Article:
WHILE there hasn't been much to smile about for the past five years, Euston mixed farmer, Luke Follett, has a new spring in his step this week.
About 15mm of rain was recorded at Benington Station, near Euston in far south-west NSW, last week and another 27mm this week.
It might not sound like much, but it brings the year's tally to 177mm, enough to keep the seeder going beyond the planned 6300ha of crops.
"Last year, we put in about 9800ha," Mr Follett said.
"We had 173mm from January to November, and the grain looked great but aborted in the head. It just didn't fill.
"Then we had 106mm from November to the end of the year. Currently, we're up to about 7300ha.
"And with 15mm in the last couple of days the seeder is keeping on going because grain prices are looking quite lucrative.
"And with 15mm in the last couple of days the seeder is keeping on going because grain prices are looking quite lucrative.- Euston mixed farmer Luke Follett
"After the five years that we've had, and with moisture in the ground, it's a good chance to recoup some of the expense."
Mr Follett farms at Benington, northeast of Euston, with his wife Teneille and their five children, aged seven to 18.
They grow wheat, barley and vetch, and have a flock of about 3000 sheep, which includes self-replacing Merinos and first-cross ewes and have been no-till farmers since 2006.
Average annual rainfall is about 320mm, and average yields for wheat are 1.2t/ha and 1.5t/ha for barley.
Unlike much of the NSW grain belt, the Folletts missed out on the drought-breaking rains of 2020 and 2021.
"It's been five dry years," Mr Follett said.
"We're in a pocket that stretches 50 kilometres north of us and 50km south, where we just haven't had much rain."
In the past five years, their best season was 2017, which delivered yields that were 73 per cent of an average year, while the worst was 2018, when yields plummeted to 8pc of an average year.
Yields picked up to 70pc or more in 2019 and 2020, but lack of rain during the season cruelled hopes of a good harvest in 2021, which ended up at about 68pc of an average year.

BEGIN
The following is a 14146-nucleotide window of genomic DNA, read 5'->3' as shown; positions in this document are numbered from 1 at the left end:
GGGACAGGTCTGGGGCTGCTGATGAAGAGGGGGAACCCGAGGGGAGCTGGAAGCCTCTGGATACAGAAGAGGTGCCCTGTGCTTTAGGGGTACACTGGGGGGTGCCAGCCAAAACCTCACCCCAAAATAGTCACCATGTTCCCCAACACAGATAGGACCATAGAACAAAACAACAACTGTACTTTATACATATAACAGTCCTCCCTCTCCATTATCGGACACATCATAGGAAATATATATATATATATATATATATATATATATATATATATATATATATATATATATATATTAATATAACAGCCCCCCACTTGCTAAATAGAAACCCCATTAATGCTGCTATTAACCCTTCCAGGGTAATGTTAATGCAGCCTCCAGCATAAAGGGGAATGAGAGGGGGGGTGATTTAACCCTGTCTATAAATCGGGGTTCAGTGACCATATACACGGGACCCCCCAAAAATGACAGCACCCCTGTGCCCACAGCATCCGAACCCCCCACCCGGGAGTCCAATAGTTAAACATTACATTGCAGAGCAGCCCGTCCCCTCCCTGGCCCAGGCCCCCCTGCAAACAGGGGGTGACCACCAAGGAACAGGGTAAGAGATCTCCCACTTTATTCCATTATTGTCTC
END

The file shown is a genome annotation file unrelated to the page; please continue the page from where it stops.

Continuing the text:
The sheep were handfed barley for six months last year because of a lack of green pick.
Mr Follett began the conversion to no till cropping in 2006, when he received a Farm Innovation Fund grant of $10,000 and used the cash to convert one of their seeders. The results were clear.
"From 2006-2008, over those three lower rainfall years, the no till came out 0.3t/ha in front of the conventional crops, so we decided in 2008 to go to a full no till system," he said.
This year's crops are Spartacus CL barley, three types of wheat - Razor CL Plus, Scepter and Longsword - and Rasina and RM4 vetch.
After rain events, the summer weed control program swung into action with a WeedIt to control broadleaf weeds.
A self-propelled Goldacres G8 sprayer was used for blanket sprays to manage grass weeds, such as volunteer cereals, barley grass, ryegrass and wild oats.
A metribuzin spray at 100 grams a hectare was applied in front of the seeder as a residual to control broadleaf weeds.
Mr Follett said five years of good soil nutrition had allowed him to cut back on fertiliser, so he withheld the usual 50kg/ha of single superphosphate or 25kg/ha of monoammonium phosphate.
About 1300ha of vetch was sown from mid-March at a seeding rate of 25kg/ha with New Edge Microbials Nodule N, a Group E peat inoculant, using an Ausplow DBS parallelogram seeder set up with two shoots, knife points and press wheels on 300mm row spacings.
What happens next depends on the weather, but Mr Follett said he was happy to be starting with multiple possibilities for the vetch.
"I like to harvest the grain," he said. "But for us, it's got three purposes. It puts nitrogen back into the soil. It gives us a grass weed break in the rotation, and then it fattens our lambs.
"If the season continues, we can also lock up a paddock and harvest it for seed or bale some vetch hay and store it."
Meantime, Mr Follett and his agronomist, Andrew McMahen, from Nutrien Ag Solutions at Manangatang, will carefully monitor the crop for disease and pests, such as aphids. Both are more common in wetter seasons, so they haven't been an issue for a while.
Harvesting of vetch seed will start in late October or early November, using their Case IH 8240 headers.
The seed will be stored on-farm for growing the next crop or sale.
"Back in 2016 we ended up harvesting 1300 tonnes and sold some of that vetch seed to help us through those five drier years," he said.
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